The DA's David Maynier. Picture: TREVOR SAMSON
The DA's David Maynier. Picture: TREVOR SAMSON

President Cyril Ramaphosa’s economic stimulus and recovery plan is likely to have a “modest effect” on economic growth, but is likely to be compromised by “reckless” economic policy, the DA says.

On Friday morning, Ramaphosa announced that the government will reprioritise about R50bn within its existing budget to re-ignite economic growth and create jobs. He also announced the establishment of an infrastructure fund that is a core part of the package.

The package includes the new Mining Charter; major changes to visa requirements to boost the tourism sector; the development of industrial parks and township businesses; and reforms in the telecoms industry, particularly the release of spectrum to create competition and drive down the cost of data.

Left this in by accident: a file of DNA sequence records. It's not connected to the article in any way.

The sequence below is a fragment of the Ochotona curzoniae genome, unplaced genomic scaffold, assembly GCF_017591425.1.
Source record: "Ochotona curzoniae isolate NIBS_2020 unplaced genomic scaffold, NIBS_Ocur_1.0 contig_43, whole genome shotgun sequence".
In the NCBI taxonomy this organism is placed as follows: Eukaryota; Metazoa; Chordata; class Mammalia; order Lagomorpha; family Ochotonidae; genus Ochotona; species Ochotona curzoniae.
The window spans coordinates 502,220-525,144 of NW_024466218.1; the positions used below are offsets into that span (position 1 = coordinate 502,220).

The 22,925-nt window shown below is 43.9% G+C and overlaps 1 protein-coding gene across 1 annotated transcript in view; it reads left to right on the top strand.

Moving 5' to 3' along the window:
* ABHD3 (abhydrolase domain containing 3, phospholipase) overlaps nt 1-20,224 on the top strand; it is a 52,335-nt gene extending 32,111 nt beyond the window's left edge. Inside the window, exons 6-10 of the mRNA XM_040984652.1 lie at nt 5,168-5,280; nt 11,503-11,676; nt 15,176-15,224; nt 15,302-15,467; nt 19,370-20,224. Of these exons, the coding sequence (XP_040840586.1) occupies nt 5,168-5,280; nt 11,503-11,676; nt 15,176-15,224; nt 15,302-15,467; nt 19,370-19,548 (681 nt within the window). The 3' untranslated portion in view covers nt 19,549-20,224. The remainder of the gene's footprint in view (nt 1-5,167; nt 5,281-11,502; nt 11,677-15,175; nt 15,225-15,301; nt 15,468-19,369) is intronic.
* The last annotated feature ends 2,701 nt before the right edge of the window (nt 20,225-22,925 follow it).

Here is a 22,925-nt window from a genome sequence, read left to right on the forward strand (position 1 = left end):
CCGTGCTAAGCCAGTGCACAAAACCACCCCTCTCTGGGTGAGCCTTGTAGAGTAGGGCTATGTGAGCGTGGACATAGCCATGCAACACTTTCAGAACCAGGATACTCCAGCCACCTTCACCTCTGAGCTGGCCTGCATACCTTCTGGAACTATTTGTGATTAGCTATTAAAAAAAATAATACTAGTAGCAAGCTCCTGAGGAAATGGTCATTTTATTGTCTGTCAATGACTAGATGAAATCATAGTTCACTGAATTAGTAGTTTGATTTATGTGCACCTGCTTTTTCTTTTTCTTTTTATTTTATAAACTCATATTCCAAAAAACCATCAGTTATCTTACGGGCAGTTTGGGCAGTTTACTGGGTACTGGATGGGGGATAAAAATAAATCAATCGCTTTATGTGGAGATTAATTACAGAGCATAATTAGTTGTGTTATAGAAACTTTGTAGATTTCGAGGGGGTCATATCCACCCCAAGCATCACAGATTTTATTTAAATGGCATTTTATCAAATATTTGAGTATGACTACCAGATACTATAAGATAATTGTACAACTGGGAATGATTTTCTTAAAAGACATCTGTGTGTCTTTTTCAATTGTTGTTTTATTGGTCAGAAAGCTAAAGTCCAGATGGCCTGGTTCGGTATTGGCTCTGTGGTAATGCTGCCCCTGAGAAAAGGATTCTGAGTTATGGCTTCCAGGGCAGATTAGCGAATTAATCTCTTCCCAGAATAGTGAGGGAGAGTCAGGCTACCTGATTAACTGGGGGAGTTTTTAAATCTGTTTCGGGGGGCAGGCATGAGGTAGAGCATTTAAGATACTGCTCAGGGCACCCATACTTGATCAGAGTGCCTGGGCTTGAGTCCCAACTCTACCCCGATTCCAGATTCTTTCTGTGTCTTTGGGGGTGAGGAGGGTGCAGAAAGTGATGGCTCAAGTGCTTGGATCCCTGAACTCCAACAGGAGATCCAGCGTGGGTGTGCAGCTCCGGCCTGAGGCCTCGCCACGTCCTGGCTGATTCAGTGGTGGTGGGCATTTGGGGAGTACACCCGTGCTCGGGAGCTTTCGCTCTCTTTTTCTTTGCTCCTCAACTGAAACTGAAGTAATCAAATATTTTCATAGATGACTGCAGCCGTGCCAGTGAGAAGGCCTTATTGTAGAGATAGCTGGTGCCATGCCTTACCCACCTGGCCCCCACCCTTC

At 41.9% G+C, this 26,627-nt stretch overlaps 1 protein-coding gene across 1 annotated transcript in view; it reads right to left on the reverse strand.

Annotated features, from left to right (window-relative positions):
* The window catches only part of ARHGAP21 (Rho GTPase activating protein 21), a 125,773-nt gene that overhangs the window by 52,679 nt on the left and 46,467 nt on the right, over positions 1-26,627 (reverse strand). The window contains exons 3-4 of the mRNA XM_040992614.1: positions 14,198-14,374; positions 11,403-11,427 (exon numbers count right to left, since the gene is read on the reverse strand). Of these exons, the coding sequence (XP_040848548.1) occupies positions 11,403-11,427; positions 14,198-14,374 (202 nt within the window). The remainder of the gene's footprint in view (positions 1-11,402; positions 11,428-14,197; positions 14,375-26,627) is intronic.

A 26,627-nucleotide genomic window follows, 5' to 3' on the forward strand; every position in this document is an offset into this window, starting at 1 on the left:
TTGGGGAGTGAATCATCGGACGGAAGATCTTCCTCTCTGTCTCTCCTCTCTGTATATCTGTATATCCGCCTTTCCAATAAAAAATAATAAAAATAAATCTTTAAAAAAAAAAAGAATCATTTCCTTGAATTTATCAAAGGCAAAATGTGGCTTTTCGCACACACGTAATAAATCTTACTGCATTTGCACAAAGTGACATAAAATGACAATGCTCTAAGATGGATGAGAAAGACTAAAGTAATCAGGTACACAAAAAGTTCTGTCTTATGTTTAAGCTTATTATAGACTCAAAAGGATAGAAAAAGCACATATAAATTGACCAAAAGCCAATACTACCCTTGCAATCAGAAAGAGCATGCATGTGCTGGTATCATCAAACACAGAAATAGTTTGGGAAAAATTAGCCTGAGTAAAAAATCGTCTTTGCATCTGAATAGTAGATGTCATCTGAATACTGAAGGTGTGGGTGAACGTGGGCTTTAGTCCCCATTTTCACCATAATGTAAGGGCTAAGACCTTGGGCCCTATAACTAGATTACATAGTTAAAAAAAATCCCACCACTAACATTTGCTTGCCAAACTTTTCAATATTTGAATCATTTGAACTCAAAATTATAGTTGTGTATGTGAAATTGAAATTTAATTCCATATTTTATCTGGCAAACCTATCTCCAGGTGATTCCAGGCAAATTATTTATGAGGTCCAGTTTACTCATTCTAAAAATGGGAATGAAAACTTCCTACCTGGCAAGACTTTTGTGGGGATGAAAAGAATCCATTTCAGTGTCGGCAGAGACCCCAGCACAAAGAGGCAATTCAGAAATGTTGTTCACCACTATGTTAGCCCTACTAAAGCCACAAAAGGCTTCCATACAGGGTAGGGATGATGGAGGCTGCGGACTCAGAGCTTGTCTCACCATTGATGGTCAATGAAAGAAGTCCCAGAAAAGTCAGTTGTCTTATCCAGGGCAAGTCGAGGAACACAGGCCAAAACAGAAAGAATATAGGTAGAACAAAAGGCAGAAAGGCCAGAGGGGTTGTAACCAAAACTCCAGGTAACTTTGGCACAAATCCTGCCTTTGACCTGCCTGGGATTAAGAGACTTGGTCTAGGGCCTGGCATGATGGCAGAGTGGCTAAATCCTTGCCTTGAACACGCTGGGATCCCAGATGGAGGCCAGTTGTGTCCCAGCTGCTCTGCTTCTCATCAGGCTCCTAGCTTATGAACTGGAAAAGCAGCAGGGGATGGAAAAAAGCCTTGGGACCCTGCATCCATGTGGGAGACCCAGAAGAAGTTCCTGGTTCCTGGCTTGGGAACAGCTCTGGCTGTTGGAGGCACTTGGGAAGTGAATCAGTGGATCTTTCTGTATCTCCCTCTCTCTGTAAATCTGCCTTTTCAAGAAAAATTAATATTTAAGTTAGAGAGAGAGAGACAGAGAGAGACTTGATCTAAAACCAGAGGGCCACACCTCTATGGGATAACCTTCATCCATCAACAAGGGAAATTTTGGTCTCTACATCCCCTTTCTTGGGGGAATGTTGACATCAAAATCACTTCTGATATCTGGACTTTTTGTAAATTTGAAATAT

The DA’s finance spokesperson David Maynier said Ramaphosa was “forced to fast forward and announce” a stimulus and recovery plan after his “new path” of economic growth, employment and transformation — which was supposed to emerge from a series of summits, conference and dialogues — was “too little, too late to save the economy from recession”.

Maynier said the impact on economic growth and job creation is, however, likely to be modest given that the R50bn adjustment amounts to a marginal increase in spending of about 6% on infrastructure over the medium term, and that it was not "new money" but part of the existing budget. He pointed out that the R400bn to be allocated to the infrastructure fund was also not new money and had already been allocated to expenditure on public infrastructure in the existing budget over the medium term between 2018-2019 and 2020-2021.

He said the plan is aimed at speeding up implementation of existing policies, rather than introducing new ones.

“In the end, the 'stimulus and recovery plan' is likely to have a modest effect on economic growth and job creation, and it is likely to be compromised by reckless economic policy proposals being considered, such as the formation of state banks, land expropriation without compensation, and the nationalisation of the Reserve Bank in SA,” Maynier said.